Assisting small island states in the Pacific to access international climate finance
SUVA, Fiji --- International climate finance is an important consideration for small island states aiming to respond to climate change through mitigation of greenhouse gas emissions and adapting to the observed and anticipated negative effects of climate change. An important criterion for accessing certain kinds of climate finance is the level of ‘mainstreaming’ of climate change in national planning.
Mainstreaming, in this context, refers to the process of assessing and integrating the implications of climate change across the spectrum of government ministries, policies, programmes and budgets. It is intended to provide direction to actors whose main task may not be directly concerned with climate change adaptation and mitigation, so that they contribute to the achievement of national climate change goals. Mainstreaming climate change through the public sector improves the credentials of governments seeking international climate finance.
The Secretariat of the Pacific Community (SPC) has assisted nine countries to make better sense of their climate change mainstreaming efforts. Two collaborating teams of consultants were engaged over a period of several months to review the state of climate change mainstreaming across national and sector policies, plans and budgets in each country.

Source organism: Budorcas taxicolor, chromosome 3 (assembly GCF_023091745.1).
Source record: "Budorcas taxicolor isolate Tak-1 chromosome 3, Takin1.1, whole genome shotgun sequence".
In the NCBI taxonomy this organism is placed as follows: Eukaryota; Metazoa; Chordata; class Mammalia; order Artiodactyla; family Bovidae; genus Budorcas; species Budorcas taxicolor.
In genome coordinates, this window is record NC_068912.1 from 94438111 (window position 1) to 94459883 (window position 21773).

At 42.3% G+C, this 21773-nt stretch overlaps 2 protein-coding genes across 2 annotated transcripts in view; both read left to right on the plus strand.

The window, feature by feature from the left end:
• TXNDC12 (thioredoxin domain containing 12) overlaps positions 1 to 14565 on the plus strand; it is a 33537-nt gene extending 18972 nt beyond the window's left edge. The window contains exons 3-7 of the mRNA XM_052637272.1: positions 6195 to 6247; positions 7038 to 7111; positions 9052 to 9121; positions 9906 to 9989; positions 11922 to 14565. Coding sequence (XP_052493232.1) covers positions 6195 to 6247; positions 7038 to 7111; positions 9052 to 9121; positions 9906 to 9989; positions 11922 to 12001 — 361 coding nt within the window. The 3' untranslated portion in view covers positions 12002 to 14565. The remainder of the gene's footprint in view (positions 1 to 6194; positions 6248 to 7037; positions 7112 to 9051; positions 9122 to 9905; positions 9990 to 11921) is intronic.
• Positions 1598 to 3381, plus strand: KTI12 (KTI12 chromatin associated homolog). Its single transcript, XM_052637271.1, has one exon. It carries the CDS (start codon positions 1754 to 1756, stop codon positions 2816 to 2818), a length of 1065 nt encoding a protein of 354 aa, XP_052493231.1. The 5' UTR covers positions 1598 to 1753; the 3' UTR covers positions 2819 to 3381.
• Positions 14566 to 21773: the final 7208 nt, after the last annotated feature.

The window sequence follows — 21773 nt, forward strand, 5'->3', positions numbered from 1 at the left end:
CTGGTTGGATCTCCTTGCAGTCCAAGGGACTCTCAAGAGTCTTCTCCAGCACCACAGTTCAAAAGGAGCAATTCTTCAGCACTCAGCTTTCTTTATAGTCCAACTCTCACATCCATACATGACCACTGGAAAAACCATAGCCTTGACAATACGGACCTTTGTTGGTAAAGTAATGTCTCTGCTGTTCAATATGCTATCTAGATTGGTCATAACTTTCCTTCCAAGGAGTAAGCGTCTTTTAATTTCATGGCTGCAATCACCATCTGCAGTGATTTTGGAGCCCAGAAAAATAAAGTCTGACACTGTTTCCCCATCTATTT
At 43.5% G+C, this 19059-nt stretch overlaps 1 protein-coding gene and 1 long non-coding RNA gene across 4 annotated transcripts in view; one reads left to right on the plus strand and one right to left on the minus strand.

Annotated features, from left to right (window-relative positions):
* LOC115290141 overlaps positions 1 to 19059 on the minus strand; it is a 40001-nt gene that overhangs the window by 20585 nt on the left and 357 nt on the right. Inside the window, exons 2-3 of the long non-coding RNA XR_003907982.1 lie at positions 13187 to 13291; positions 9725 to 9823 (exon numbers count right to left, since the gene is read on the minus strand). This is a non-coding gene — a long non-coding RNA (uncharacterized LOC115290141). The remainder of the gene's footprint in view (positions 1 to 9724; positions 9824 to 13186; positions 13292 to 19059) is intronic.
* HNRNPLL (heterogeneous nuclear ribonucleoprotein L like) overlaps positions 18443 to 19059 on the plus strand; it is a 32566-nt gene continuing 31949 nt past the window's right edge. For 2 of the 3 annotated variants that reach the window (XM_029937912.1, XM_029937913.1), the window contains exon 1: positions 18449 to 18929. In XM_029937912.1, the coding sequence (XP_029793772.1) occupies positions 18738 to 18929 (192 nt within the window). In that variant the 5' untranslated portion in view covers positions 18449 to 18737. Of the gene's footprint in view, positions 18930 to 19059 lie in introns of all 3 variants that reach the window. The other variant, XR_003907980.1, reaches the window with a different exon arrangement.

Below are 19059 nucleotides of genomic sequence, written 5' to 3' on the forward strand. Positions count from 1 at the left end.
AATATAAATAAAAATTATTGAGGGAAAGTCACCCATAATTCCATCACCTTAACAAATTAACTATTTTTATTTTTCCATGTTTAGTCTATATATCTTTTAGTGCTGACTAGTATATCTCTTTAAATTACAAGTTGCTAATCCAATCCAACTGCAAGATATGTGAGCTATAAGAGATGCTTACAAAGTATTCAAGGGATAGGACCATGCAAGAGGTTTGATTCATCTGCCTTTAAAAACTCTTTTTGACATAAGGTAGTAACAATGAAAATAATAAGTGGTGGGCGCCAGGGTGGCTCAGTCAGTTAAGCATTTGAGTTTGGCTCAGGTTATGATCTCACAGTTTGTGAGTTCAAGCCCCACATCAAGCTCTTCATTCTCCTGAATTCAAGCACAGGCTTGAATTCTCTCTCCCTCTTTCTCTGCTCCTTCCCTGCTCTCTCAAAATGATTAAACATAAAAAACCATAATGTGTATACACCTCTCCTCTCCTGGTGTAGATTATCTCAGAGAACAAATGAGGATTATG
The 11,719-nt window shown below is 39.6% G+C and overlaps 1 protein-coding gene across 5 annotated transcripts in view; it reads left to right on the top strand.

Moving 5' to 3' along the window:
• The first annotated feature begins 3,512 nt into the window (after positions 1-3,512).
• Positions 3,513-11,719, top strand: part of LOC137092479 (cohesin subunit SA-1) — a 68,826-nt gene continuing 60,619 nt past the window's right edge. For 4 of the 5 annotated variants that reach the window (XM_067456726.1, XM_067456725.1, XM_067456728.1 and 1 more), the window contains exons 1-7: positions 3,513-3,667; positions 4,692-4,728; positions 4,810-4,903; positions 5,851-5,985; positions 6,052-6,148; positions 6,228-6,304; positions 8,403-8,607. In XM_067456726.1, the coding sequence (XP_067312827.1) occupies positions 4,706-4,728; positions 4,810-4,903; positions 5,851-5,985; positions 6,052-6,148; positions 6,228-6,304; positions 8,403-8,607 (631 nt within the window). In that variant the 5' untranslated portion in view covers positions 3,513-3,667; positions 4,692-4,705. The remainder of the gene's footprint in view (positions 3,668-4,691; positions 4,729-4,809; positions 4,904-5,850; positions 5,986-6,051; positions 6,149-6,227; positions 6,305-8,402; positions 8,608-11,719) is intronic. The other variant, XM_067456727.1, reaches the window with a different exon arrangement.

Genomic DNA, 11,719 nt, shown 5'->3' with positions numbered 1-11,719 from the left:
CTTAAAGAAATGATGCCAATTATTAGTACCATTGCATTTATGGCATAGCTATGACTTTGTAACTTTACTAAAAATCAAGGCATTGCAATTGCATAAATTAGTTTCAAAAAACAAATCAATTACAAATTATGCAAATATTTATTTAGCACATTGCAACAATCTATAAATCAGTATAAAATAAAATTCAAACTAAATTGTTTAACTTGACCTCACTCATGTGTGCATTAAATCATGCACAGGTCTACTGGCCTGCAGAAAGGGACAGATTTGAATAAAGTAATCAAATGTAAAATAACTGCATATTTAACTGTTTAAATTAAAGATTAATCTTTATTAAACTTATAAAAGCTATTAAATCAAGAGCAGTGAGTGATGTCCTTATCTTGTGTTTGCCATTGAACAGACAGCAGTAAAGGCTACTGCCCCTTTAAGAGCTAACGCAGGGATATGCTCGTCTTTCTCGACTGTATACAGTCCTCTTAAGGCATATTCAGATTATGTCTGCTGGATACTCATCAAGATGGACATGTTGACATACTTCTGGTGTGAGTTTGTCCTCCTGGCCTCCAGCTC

The reviews were funded by the European Union through the SPC-implemented Global Climate Change Alliance: Pacific Small Island States (GCCA: PSIS) project. They are accessible on the SPC website through the GCCA: PSIS page http://www.spc.int/en/our-work/climate-change/gcca.html and via the following shortened hyperlinks.
Cook Islands - bit.ly/19d4xFc
Federated States of Micronesia – bit.ly/IYJtI7
Kiribati – bit.ly/IMvPrb
Marshall Islands – bit.ly/1diK550
Nauru – bit.ly/1e1DBfn
Niue – bit.ly/1bsSPpA
Palau – bit.ly/1brB3Q7
Tonga – bit.ly/18xeYmd
Tuvalu – bit.ly/1cwXjg1
Each review explores national climate change objectives, the coordination and linkages between policies and plans, and the institutional arrangements and financial and budgetary processes supporting climate change policies. The reviews, based on publicly available reports and information, provide findings and makes specific recommendations to assist these countries in the consideration of climate-related risks and responses in national development planning.
For more information, contact Sean Hobbs, SPC Climate Change Communications and Information Officer, email@example.com
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